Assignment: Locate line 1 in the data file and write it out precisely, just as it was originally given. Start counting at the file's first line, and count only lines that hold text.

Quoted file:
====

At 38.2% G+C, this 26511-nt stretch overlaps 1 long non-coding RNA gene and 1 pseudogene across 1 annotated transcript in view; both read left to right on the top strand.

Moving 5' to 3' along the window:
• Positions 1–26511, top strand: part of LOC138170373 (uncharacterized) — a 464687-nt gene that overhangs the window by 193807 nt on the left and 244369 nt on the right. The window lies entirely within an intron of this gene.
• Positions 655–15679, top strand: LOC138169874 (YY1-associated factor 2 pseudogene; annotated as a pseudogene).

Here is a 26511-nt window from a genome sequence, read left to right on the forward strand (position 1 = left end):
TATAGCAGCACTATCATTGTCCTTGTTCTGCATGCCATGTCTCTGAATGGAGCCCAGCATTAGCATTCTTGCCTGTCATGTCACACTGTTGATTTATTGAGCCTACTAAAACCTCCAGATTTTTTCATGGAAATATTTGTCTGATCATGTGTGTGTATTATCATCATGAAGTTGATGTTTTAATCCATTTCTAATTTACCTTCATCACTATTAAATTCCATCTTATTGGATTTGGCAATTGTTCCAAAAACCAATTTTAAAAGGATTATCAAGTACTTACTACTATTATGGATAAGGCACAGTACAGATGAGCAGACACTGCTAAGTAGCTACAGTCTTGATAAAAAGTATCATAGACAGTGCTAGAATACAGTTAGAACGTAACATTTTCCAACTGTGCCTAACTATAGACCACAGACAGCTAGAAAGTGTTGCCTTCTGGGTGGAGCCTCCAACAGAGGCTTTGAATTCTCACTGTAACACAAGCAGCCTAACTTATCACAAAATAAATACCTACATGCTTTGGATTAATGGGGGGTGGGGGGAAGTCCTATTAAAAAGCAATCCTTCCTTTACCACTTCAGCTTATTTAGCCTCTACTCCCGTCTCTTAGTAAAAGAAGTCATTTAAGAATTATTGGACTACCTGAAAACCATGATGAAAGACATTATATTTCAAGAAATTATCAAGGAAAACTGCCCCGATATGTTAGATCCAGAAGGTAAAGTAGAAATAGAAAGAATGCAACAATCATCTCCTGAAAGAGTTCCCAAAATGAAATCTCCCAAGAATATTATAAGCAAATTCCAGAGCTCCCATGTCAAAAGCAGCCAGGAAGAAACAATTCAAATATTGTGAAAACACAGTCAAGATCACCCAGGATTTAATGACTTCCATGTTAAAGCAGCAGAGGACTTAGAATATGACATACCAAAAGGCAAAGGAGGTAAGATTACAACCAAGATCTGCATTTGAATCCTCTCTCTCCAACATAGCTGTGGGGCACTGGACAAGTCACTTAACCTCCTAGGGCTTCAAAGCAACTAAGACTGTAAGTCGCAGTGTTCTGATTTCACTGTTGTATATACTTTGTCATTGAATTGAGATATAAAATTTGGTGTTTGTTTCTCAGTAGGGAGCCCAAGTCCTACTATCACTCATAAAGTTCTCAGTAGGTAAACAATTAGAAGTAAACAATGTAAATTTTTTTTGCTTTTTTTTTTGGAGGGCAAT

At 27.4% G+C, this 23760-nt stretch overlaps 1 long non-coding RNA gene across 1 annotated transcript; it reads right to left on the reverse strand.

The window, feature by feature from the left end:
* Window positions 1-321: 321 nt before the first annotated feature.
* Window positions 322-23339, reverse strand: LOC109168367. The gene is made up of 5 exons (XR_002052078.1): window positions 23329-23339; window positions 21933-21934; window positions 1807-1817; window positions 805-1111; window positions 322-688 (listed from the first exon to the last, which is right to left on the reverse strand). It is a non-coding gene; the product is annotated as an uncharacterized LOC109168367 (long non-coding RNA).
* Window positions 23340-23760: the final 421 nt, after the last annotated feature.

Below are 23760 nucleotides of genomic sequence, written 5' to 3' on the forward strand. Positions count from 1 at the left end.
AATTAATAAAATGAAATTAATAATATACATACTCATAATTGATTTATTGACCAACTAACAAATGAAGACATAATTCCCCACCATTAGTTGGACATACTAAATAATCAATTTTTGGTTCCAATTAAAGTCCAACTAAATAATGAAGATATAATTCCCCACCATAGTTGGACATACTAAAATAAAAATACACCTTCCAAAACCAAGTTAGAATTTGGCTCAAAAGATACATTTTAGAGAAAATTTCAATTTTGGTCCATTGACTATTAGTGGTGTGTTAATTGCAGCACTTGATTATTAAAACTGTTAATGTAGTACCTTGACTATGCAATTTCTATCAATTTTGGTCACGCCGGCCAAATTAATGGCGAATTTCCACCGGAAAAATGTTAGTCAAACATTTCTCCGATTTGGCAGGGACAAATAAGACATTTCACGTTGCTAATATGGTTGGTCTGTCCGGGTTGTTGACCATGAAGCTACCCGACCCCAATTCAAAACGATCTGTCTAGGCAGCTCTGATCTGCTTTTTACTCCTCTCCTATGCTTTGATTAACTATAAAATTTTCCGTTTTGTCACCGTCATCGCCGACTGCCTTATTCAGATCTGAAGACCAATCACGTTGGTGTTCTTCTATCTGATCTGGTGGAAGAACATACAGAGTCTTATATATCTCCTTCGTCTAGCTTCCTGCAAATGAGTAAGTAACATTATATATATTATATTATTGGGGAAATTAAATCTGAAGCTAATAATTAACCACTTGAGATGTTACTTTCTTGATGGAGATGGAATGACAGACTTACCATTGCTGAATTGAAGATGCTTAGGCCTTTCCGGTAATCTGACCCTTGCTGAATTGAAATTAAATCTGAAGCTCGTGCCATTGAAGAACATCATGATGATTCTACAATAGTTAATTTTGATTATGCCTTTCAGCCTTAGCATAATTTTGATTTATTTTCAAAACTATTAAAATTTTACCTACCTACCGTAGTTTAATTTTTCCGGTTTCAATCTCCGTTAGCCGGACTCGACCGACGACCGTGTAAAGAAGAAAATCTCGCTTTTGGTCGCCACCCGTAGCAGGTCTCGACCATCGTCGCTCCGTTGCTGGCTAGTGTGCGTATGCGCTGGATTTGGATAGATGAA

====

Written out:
At 38.2% G+C, this 26511-nt stretch overlaps 1 long non-coding RNA gene and 1 pseudogene across 1 annotated transcript in view; both read left to right on the top strand.